Sunday, December 13, 2009

Vancouver Sun begins review of Highway of Tears files

The Vancouver Sun has returned the many cases of the Highway of Tears to a very public profile, as they began on Saturday, a five part series on the missing and or murdered women of Highway 16 as well as examining other high profile cases of a similar nature in other parts of British Columbia and Alberta.

Titled Vanishing Point, Women Missing or Murdered, it provides a number of resource materials that will bring a new focus to the many, many files that have yet to find resolution.

With a number of past and current news articles, a data base, tribute pages, videos photos and a chat room for discussion, it offers a comprehensive archive of the past events and perhaps may trigger memories for some that could lead to a sense of peace for the families of those that have been murdered or gone missing.

Sun reporters Lori Culbert and Neal Hall combine their knowledge of the ongoing investigation and past events to take us back to the first reported case of 1969. From that first reported case they track the developments since then to the most recent case to take place on the outskirts of Prince George.

Part one which was posted to their website and published on Saturday offers a number of profiles for consideration, including the quest of Vicki Hill to find out what happened to her mother on March 26, 1978 when Mary Jane Hill died on the side of Highway 16.

Another section of the first segment is a review as to how the Highway of Tears investigation first began, which officially doesn't seem to have been a collective investigation until 1994 when three teenage girls were killed in the span of six months.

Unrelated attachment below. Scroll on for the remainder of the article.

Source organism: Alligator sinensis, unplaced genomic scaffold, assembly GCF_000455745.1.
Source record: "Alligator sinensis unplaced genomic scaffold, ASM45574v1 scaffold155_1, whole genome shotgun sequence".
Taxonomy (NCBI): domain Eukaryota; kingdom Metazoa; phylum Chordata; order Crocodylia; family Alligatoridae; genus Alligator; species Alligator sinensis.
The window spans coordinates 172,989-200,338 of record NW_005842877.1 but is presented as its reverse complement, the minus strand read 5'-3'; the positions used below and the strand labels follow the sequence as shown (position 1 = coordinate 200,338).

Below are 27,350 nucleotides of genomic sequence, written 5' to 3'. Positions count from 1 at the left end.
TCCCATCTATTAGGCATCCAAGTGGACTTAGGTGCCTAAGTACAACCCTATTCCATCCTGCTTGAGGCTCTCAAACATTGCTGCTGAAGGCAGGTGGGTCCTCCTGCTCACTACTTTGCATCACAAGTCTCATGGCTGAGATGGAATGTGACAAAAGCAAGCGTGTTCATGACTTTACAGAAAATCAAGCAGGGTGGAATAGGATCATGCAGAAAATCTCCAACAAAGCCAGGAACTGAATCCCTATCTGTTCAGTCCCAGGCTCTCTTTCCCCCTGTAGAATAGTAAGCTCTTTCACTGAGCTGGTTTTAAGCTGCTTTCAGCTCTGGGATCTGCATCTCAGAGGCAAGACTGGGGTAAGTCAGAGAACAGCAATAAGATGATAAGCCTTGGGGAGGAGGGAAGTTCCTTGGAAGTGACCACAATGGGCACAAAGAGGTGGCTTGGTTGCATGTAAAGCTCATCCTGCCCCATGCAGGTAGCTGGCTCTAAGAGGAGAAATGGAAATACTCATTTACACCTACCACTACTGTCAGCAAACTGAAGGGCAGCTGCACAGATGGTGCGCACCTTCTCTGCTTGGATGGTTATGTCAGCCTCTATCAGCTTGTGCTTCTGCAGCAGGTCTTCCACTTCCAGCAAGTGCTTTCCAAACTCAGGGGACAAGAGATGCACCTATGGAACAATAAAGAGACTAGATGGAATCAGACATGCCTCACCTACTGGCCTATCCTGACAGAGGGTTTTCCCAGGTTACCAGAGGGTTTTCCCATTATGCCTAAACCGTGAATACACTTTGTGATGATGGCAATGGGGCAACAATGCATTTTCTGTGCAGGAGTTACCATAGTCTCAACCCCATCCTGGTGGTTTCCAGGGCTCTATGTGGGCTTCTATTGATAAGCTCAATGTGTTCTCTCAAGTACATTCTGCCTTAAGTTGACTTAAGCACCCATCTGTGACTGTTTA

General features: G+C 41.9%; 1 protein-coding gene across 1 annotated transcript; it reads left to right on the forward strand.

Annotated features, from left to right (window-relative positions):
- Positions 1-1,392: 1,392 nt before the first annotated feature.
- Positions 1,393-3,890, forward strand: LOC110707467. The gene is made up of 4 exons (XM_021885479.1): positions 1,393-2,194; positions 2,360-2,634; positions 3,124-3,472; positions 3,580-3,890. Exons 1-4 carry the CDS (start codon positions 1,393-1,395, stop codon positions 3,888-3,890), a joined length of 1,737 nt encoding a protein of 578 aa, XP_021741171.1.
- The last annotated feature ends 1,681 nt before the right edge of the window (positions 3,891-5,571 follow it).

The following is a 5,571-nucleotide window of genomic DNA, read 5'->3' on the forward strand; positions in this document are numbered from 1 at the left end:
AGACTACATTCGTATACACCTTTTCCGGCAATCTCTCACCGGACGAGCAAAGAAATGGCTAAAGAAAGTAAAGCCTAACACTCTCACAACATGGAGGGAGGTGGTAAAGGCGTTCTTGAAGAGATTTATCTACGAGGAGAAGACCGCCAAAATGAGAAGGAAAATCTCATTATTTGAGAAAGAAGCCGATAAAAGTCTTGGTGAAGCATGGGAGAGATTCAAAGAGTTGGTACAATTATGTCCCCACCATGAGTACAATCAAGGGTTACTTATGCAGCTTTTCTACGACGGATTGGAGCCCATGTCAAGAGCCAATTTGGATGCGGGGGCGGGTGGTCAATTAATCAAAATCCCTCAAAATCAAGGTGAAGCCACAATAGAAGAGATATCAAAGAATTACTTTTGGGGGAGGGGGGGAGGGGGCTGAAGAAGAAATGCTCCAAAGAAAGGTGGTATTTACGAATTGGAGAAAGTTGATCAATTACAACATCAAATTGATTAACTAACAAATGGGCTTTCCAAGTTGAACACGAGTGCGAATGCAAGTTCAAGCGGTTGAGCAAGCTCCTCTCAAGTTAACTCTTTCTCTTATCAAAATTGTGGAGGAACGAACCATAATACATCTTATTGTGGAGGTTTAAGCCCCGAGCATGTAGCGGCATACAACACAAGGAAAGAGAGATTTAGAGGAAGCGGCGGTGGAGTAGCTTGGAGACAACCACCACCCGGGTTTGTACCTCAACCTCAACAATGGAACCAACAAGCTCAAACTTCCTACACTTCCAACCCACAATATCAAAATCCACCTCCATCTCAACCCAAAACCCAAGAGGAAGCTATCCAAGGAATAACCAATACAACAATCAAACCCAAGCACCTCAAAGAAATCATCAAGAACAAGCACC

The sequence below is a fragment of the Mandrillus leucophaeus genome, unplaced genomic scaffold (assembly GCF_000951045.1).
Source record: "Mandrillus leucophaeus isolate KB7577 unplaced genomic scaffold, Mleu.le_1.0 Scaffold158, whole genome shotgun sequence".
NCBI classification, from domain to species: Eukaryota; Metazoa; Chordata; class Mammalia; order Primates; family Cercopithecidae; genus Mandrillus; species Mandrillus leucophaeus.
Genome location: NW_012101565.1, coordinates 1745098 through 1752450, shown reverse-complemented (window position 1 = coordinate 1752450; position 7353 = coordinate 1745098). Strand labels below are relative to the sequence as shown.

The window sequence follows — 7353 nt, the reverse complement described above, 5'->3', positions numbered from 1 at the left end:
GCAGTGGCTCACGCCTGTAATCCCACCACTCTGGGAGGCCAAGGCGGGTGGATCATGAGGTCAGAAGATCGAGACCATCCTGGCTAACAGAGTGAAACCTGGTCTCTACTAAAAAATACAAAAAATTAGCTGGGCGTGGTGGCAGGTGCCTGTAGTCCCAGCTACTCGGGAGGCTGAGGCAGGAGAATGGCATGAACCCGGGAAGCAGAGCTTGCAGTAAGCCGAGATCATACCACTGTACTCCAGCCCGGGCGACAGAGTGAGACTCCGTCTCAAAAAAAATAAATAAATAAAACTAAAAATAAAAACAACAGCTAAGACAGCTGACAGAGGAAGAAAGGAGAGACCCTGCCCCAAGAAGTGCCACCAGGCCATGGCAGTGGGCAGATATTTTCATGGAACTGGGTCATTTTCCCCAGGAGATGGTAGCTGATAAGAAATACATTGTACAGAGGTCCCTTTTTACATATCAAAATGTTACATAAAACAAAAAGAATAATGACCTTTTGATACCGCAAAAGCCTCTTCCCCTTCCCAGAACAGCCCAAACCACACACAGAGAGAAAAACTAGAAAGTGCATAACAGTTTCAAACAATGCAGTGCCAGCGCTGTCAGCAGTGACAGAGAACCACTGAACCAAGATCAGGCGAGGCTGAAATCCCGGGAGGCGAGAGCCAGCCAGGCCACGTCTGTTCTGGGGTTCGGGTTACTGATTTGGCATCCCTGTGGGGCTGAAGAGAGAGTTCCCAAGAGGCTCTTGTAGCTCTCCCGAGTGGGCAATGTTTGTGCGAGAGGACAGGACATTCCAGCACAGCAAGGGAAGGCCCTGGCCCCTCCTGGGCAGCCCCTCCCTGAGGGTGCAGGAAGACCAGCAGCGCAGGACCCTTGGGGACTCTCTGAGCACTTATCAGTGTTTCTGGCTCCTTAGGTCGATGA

The Sun will also host a live chat session on Tuesday, December 15 at noon, where readers and viewers can ask questions and make contributions to the discussion and provide some feedback and focus to the five part series.

From the first recorded case of the Highway of Tears to the recent investigations on land just west of Prince George, there has seemingly been little to report from authorities so far. A frustrating state of affairs for the families and loved ones of the missing or deceased.

Many of these cases seem to have evolved into cold case files, while still under investigation there seems to be little new information or evidence to offer and at times we seem to go for months at a time without word on the progress or status of those investigations.

If the Sun's series jogs one memory, or provides a previously unknown bit of information for the police it will have provided a huge service to those families.

We'll update their series on this page and archive those different segments of their series on the blog, moving our permanent link to their investigation to the right hand side links section.

Part One, published Saturday can be found here.
Part Two, published Monday can be found here.
Part Three, published Tuesday can be found here.
Part Four, published Wednesday can be found here.
Part Five (and the final installment) published Thursday can be found here.

No comments: